On January 5, The Metropolitan Museum of Art will launch Connections, a new online interactive feature that highlights the perspectives and insights of Museum staff on works of art in the Metropolitan's collection.
Connections will be presented as weekly four-minute episodes throughout the year on the Museum's website. Episodes are comprised of audio narration and slide shows of the works of art discussed, as well as links to contextual background. Each Connections episode explores a broad theme through the subjective and personal viewpoint of a Museum staff member. Participants will include curators, conservators, scientists, librarians, educators, photographers, designers, editors, digital media producers, technicians, administrators, executive staff, and many other staff.
Thomas P. Campbell, Director of the Metropolitan Museum, states in his introduction to the Connections series: "These journeys through the collection are not driven so much by art history as by broad, often personal themes. Some are playful; some are deeply complex. Here, as works of art are tied together—across time, cultures, and disciplines—we hear our staff's individual responses to these objects, and by extension, introduce new ways to travel through and understand the Met's incredible riches."
"Connections is among the first initiatives of the Met's new Digital Media Department," commented Erin Coburn, the Museum's Chief Officer of Digital Media, "and it exemplifies our efforts to enhance the visitor experience, online and in-gallery, through innovative and engaging uses of media and technology."
The Museum is launching Connections with four episodes, now available online:
Small Things: Associate Director Carrie Rebora Barratt looks for tiny works of art in the Museum's collection.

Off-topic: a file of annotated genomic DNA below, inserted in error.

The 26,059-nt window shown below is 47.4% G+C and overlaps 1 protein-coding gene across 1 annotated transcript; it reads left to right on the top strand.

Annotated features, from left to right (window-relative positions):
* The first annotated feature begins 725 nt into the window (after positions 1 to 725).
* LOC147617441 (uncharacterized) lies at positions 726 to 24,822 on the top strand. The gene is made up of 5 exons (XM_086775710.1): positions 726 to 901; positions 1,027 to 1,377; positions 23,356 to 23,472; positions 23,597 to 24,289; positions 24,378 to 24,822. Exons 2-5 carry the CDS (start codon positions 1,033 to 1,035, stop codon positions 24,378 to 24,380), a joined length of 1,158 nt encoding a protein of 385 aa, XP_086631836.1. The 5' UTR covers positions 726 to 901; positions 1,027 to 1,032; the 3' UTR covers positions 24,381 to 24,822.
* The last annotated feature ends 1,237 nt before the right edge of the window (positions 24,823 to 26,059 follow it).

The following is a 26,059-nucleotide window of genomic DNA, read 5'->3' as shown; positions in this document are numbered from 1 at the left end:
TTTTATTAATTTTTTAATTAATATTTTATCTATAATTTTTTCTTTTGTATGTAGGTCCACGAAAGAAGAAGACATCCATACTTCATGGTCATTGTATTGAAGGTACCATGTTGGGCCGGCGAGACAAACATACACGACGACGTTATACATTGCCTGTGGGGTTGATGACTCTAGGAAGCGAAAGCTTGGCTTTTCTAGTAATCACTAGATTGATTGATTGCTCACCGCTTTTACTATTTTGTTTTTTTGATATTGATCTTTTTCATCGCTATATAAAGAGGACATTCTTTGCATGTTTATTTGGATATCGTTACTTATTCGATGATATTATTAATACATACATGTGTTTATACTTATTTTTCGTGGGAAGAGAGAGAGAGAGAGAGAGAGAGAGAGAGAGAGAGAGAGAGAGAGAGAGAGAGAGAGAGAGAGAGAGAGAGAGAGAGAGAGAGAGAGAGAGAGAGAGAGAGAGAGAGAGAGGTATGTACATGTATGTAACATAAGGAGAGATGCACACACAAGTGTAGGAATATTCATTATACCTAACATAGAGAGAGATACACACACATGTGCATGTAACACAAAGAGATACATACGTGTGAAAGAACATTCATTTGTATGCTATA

Virtuosity: Paintings conservator Michael Gallagher talks about the appeal of technical virtuosity.
Maps: Medieval art curator Melanie Holcomb explains how maps help her make sense of the world.
Tennessee: Video producer Christopher Noey describes how various works in the Museum bring to mind his childhood state of Tennessee.
Connections can be found at www.metmuseum.org/connections.
From each online episode, visitors can link to additional information about the works of art: the time period in which they were made, the geographic origins of the works, and where works on view can be found in the Museum's galleries.
New episodes will be posted weekly throughout 2011, including the following features airing later this month:
White: Costume Institute curator Andrew Bolton talks about the many meanings of the color white (January 12).
Black: Educator Aimee Dixon describes the depth of meaning found in the color black (January 12).
Religious Art: Curator of drawings and prints George Goldner and curator of medieval art Melanie Holcomb discuss the Museum's responsibilities when showing religious art (January 19).
The Ideal Man: Curator of prints Nadine Orenstein looks for the ideal man in art, from ancient Rome to Hollywood (January 26).
The Ideal Woman: Educator Joseph Loh looks for the ideal woman throughout the Museum's collection, from Queen Victoria to Madame X (January 26).
Many of the Connections episodes also will be available in video format through YouTube, iTunesU, and ArtBabble.
In addition, the Connections series will be featured on the Museum's Facebook page and Twitter feed. The Museum invites audiences to engage further with the works of art and share their responses to the episodes through questions posted on the Facebook page.
Connections was produced by the Metropolitan Museum's Digital Media Department in collaboration with staff throughout the Museum.
A selected Connections episode will be screened in the Museum's Grace Rainey Rogers Auditorium on Sunday, January 30, prior to a 2 p.m. public program for the current exhibition Stieglitz, Steichen, Strand. This "Sunday at the Met" program is free with Museum admission and features lectures by Joel Smith, Curator of Photography, Princeton University Art Museum, and Sarah Greenough, Senior Curator of Photographs, National Gallery of Art.
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January 4, 2011